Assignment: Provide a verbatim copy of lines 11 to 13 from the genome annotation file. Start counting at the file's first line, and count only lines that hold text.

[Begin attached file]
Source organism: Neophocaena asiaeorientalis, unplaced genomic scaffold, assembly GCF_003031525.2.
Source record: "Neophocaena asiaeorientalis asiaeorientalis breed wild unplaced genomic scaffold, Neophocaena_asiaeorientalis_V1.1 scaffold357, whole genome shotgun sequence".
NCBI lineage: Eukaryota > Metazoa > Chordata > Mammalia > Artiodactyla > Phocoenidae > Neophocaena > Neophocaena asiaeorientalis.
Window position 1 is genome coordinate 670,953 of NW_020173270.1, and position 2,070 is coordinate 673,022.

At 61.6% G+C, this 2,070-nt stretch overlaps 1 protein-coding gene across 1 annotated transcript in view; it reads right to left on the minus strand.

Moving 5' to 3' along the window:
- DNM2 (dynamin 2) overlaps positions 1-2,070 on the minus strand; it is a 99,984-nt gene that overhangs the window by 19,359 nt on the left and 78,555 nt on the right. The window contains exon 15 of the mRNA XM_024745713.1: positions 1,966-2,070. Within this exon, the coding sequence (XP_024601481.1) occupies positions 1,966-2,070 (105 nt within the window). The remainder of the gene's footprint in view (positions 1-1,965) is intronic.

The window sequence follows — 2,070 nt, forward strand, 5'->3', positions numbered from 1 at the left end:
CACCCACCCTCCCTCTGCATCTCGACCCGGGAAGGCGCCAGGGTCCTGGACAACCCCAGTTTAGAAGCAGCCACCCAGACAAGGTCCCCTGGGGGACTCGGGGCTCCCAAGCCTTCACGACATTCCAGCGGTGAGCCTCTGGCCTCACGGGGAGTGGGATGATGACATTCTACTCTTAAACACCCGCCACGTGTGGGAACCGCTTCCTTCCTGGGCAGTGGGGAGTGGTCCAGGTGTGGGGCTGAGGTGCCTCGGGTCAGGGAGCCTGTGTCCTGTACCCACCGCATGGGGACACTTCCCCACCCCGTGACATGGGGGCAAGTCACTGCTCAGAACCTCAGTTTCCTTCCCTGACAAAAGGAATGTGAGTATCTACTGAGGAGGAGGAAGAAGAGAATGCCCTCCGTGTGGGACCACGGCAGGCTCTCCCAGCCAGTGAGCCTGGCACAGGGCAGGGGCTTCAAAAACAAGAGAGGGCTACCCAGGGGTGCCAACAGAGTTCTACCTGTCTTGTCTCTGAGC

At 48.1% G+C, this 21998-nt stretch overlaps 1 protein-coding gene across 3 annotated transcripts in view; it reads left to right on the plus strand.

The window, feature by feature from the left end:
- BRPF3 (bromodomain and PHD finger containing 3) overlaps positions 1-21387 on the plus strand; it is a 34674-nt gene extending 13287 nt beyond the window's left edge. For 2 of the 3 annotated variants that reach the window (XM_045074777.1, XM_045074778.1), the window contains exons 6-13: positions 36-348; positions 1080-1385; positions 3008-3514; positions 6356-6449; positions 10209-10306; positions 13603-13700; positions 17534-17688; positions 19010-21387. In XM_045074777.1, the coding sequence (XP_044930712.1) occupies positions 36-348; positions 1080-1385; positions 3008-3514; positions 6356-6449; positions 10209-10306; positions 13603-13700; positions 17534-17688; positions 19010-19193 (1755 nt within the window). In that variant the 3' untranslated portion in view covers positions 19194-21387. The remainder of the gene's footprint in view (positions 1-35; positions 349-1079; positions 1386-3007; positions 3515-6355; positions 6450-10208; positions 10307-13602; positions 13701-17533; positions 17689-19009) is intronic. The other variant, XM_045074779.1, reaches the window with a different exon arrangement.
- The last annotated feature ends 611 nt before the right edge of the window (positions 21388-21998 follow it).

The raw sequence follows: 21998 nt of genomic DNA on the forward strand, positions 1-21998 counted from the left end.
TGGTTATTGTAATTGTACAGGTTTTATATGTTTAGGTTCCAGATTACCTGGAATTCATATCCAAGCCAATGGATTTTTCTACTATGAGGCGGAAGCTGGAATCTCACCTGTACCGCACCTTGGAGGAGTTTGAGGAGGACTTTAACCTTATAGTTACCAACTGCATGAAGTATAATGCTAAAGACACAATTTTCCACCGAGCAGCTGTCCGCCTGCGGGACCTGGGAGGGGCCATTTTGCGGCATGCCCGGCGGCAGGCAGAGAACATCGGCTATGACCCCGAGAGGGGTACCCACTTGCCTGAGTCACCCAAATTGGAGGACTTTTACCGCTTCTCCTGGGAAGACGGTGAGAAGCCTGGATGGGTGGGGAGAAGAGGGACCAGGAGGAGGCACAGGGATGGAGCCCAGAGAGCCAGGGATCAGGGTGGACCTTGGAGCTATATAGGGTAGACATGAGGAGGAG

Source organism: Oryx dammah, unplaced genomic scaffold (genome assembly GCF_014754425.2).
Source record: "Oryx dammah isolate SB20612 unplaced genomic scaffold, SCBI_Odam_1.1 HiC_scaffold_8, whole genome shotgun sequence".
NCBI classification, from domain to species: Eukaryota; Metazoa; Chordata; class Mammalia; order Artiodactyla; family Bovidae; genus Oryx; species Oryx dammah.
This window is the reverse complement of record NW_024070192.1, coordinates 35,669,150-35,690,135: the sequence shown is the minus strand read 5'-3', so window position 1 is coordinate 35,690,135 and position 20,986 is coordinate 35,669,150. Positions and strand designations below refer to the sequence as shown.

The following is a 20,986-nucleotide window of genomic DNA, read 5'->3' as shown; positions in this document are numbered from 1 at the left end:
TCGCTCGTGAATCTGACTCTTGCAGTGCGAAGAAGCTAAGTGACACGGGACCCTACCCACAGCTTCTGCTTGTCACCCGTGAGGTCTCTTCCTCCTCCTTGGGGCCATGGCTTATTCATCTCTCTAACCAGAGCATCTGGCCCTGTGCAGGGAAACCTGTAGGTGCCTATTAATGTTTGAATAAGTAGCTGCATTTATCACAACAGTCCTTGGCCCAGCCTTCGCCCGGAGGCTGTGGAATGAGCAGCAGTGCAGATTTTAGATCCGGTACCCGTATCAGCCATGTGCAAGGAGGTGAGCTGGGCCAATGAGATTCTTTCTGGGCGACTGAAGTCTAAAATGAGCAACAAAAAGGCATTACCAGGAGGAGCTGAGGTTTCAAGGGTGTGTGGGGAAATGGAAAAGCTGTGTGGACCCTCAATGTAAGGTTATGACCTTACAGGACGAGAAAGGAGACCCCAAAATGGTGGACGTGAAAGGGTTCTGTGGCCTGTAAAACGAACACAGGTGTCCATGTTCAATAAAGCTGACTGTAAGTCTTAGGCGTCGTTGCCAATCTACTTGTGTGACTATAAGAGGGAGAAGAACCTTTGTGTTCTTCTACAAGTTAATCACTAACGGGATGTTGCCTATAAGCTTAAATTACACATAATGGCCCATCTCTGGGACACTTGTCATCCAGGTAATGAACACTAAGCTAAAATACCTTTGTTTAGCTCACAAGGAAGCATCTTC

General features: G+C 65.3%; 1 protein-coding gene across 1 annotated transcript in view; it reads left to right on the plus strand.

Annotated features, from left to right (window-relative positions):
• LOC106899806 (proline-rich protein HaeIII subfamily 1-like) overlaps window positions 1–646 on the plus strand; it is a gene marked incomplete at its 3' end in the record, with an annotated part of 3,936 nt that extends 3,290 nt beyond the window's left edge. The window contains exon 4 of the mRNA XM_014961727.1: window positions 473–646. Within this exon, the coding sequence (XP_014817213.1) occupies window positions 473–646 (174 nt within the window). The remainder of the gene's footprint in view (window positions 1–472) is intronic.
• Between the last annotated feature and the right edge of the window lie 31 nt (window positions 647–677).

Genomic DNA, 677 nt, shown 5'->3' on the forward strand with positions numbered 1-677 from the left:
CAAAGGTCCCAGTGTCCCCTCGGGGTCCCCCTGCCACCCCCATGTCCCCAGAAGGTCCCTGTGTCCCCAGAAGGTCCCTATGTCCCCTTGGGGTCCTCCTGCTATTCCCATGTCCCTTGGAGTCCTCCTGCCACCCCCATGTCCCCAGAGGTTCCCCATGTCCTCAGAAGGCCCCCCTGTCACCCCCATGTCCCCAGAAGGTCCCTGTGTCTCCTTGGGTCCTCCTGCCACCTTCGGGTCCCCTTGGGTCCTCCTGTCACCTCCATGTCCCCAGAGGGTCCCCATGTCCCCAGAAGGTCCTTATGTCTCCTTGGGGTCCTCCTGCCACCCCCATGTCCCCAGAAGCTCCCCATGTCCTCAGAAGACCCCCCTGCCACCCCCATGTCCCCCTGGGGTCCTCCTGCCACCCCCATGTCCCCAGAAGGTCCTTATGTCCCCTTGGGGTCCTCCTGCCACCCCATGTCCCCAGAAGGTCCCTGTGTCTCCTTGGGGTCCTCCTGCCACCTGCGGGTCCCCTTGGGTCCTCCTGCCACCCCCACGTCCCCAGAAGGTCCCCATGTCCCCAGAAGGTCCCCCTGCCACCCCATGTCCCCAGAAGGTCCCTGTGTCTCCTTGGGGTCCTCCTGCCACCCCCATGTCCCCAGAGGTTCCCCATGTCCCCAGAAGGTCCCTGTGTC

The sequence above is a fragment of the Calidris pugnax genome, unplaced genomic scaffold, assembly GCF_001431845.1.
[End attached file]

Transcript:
The window, feature by feature from the left end:
- BRPF3 (bromodomain and PHD finger containing 3) overlaps positions 1-21387 on the plus strand; it is a 34674-nt gene extending 13287 nt beyond the window's left edge. For 2 of the 3 annotated variants that reach the window (XM_045074777.1, XM_045074778.1), the window contains exons 6-13: positions 36-348; positions 1080-1385; positions 3008-3514; positions 6356-6449; positions 10209-10306; positions 13603-13700; positions 17534-17688; positions 19010-21387. In XM_045074777.1, the coding sequence (XP_044930712.1) occupies positions 36-348; positions 1080-1385; positions 3008-3514; positions 6356-6449; positions 10209-10306; positions 13603-13700; positions 17534-17688; positions 19010-19193 (1755 nt within the window). In that variant the 3' untranslated portion in view covers positions 19194-21387. The remainder of the gene's footprint in view (positions 1-35; positions 349-1079; positions 1386-3007; positions 3515-6355; positions 6450-10208; positions 10307-13602; positions 13701-17533; positions 17689-19009) is intronic. The other variant, XM_045074779.1, reaches the window with a different exon arrangement.
- The last annotated feature ends 611 nt before the right edge of the window (positions 21388-21998 follow it).